Old wine in a new bottle

new
Print Friendly, PDF & Email

Dr. Zafar Jaspal |

President Donald Trump announced his belated Afghanistan strategy and also laid out his South Asian future plan on August 21, 2017. Realistically, there is little new in his South Asian plan, especially in case of Pakistan. His speech, however, contains something very interesting about the limitations of United States in the twenty-first century.

The notable features of the announced strategy are secrecy of the military tactics; local commanders freedom in decision-making; the probability of engaging Taliban; call for military assistance from both NATO allies and strategic partners including India to fight transnational terrorist organizations and their Afghan sympathizers.

President Trump announced a tougher approach towards Pakistan. But he failed to realize that Washington lacks the capacity to blackmail Islamabad

President Trump, while speaking at the Fort Myer military base in Arlington, Va., specified three fundamental characteristics of Afghanistan policy. First, the Americans must seek an honorable and enduring victory. Second, the immediate rapid exit of American forces from Afghanistan is impossible.

Read more: Pakistan-US ties: A reality check

Third, the security threats in Afghanistan and the broader region are immense. Aspiring for honorable and enduring victory is easy, but securing it is too difficult. The deployment of four thousand additional troops and revamping tactics are not enough to win the asymmetrical war in Afghanistan.

Although, President Trump backs off Afghan withdrawal, yet he admitted that American people are weary of 16 years war without victory. He stated: “I share the American people’s frustration. I also share their frustration over a foreign policy that has spent too much time, energy, money — and most importantly, lives — trying to rebuild countries in our own image instead of pursuing our security interests above all other considerations.”

Pakistani nuclear establishment has institutionalized highly secured systems, which has been improved gradually to thwart internal and external security challenges to its nuclear infrastructure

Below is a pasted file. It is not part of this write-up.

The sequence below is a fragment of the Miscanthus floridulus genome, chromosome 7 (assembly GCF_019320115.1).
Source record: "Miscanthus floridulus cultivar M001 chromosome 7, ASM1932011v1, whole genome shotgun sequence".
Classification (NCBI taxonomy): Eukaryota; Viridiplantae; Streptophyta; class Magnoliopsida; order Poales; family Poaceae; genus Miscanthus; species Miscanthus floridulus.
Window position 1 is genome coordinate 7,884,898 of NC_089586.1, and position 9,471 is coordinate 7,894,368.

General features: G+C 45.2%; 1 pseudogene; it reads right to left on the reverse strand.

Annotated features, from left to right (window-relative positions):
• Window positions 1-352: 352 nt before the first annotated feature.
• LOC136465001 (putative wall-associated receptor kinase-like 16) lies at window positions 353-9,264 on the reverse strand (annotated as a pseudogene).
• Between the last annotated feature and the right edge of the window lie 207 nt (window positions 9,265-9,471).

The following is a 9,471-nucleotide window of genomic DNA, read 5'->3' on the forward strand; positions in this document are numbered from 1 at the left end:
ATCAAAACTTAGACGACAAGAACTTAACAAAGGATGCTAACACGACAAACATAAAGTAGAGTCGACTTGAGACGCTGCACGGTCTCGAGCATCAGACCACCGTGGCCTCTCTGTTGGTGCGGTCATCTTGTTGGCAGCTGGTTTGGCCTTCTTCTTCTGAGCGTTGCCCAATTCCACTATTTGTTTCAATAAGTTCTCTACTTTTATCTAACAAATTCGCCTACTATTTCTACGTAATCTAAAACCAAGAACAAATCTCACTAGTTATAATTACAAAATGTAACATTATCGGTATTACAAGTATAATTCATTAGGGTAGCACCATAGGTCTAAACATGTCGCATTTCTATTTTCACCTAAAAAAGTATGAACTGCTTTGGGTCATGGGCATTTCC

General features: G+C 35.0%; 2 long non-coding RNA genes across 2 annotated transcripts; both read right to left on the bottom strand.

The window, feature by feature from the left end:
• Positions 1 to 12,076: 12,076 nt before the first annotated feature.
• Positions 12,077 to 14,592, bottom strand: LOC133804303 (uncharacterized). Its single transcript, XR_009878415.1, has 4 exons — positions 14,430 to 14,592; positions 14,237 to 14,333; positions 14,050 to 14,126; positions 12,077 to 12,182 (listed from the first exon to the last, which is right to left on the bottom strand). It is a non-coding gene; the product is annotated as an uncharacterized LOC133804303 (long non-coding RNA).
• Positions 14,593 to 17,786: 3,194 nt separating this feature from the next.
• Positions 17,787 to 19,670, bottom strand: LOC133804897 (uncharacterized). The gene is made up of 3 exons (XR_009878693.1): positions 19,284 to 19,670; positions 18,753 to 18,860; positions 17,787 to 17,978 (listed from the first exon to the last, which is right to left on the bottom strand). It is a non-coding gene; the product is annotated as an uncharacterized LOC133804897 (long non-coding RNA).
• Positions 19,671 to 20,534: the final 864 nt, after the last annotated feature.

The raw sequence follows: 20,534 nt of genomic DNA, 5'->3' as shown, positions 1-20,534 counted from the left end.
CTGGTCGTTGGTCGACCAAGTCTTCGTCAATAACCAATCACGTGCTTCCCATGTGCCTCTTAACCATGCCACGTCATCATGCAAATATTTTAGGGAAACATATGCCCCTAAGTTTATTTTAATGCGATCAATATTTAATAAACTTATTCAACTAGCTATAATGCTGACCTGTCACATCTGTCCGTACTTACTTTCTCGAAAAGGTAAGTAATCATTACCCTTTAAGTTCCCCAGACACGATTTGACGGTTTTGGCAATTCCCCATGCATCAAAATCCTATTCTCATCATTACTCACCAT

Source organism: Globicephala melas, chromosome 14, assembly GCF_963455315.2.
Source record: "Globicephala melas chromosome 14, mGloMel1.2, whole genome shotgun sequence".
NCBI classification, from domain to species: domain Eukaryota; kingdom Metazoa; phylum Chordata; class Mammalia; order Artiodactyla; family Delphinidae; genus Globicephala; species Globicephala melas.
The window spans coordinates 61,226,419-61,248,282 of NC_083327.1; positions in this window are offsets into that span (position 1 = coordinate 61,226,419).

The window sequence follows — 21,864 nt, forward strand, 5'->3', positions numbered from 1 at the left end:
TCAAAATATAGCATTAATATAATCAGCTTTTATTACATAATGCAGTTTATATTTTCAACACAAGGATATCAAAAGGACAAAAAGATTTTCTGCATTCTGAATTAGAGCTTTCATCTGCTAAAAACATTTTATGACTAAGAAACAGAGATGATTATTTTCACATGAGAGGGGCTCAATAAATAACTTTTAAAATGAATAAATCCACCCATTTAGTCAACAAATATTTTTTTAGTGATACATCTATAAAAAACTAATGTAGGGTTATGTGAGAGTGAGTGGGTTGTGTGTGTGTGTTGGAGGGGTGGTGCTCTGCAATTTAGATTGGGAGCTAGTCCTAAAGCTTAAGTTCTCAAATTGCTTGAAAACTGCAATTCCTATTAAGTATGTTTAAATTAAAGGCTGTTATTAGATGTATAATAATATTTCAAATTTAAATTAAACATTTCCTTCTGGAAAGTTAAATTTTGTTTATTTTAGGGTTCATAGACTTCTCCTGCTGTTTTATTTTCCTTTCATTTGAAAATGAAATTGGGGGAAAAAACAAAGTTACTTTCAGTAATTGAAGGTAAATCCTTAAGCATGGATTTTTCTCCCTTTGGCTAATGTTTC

Nevertheless, the Trump Administration concluded to send 4000 additional troops in Afghanistan. The inability of the President Ghani government to restore the writ of the state in Afghanistan was straightforwardly acknowledged in the speech. President Trump categorically stated that rapid exit of American troops from Afghanistan would create a power vacuum in the country.

Read more: Arms race in South Asia will continue thanks to new Indo-Israel…

Consequently, 20 US-designated foreign terrorist organizations, including ISIS and Al Qaeda, would instantly fill the power vacuum. Indeed, it’s a polite admittance of the failure of Americans policy in Afghanistan and existence of transnational terrorist organizations sanctuaries in Afghanistan.

He announced a shift in American military strategy to combat the terrorist organizations in Afghanistan. The new strategy is a shift from a time-based approach to one based on conditions. It sounds impressive because in the asymmetrical war, announcing military plans, especially the engagement of troops is not a profitable tactic. However, the confusion continues over the issue of Afghan Taliban.

Trump’s perceptions about Pakistan’s role in Afghan war are very detrimental for the Pakistan-United States bilateral relations

“Someday, after an effective military effort, perhaps it will be possible to have a political settlement that includes elements of the Taliban in Afghanistan.” He either seems convinced that Americans would be able to divide the Afghan Taliban, or he realizes peace in Afghanistan is impossible without a political deal with Taliban.